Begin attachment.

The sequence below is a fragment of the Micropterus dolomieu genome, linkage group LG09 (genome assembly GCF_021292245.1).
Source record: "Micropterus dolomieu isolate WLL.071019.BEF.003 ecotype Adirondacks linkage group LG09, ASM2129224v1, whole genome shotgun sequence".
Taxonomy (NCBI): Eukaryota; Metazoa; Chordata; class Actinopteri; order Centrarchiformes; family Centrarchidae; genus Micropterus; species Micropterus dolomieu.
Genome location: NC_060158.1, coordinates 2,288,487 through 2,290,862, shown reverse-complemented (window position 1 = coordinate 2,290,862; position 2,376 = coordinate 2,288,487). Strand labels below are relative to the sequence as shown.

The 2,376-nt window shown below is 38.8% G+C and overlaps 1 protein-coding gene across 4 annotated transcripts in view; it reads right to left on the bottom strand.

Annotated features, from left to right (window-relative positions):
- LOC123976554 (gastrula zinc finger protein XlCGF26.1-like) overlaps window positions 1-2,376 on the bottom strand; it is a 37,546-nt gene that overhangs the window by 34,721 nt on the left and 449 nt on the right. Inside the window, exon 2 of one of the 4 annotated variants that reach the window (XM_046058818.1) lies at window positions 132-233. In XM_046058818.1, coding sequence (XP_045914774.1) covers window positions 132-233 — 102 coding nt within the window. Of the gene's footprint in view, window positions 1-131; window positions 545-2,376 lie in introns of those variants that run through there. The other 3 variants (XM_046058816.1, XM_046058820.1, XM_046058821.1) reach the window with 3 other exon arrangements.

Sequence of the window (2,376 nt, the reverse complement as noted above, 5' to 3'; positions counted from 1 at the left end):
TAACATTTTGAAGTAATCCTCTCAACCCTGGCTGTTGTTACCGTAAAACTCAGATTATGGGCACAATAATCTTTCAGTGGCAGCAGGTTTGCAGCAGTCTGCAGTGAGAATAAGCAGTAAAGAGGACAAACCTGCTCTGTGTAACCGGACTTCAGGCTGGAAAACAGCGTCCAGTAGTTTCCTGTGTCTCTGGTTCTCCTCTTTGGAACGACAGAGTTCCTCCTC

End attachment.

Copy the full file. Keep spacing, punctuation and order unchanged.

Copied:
The sequence below is a fragment of the Micropterus dolomieu genome, linkage group LG09 (genome assembly GCF_021292245.1).
Source record: "Micropterus dolomieu isolate WLL.071019.BEF.003 ecotype Adirondacks linkage group LG09, ASM2129224v1, whole genome shotgun sequence".
Taxonomy (NCBI): Eukaryota; Metazoa; Chordata; class Actinopteri; order Centrarchiformes; family Centrarchidae; genus Micropterus; species Micropterus dolomieu.
Genome location: NC_060158.1, coordinates 2,288,487 through 2,290,862, shown reverse-complemented (window position 1 = coordinate 2,290,862; position 2,376 = coordinate 2,288,487). Strand labels below are relative to the sequence as shown.

The 2,376-nt window shown below is 38.8% G+C and overlaps 1 protein-coding gene across 4 annotated transcripts in view; it reads right to left on the bottom strand.

Annotated features, from left to right (window-relative positions):
- LOC123976554 (gastrula zinc finger protein XlCGF26.1-like) overlaps window positions 1-2,376 on the bottom strand; it is a 37,546-nt gene that overhangs the window by 34,721 nt on the left and 449 nt on the right. Inside the window, exon 2 of one of the 4 annotated variants that reach the window (XM_046058818.1) lies at window positions 132-233. In XM_046058818.1, coding sequence (XP_045914774.1) covers window positions 132-233 — 102 coding nt within the window. Of the gene's footprint in view, window positions 1-131; window positions 545-2,376 lie in introns of those variants that run through there. The other 3 variants (XM_046058816.1, XM_046058820.1, XM_046058821.1) reach the window with 3 other exon arrangements.

Sequence of the window (2,376 nt, the reverse complement as noted above, 5' to 3'; positions counted from 1 at the left end):
TAACATTTTGAAGTAATCCTCTCAACCCTGGCTGTTGTTACCGTAAAACTCAGATTATGGGCACAATAATCTTTCAGTGGCAGCAGGTTTGCAGCAGTCTGCAGTGAGAATAAGCAGTAAAGAGGACAAACCTGCTCTGTGTAACCGGACTTCAGGCTGGAAAACAGCGTCCAGTAGTTTCCTGTGTCTCTGGTTCTCCTCTTTGGAACGACAGAGTTCCTCCTC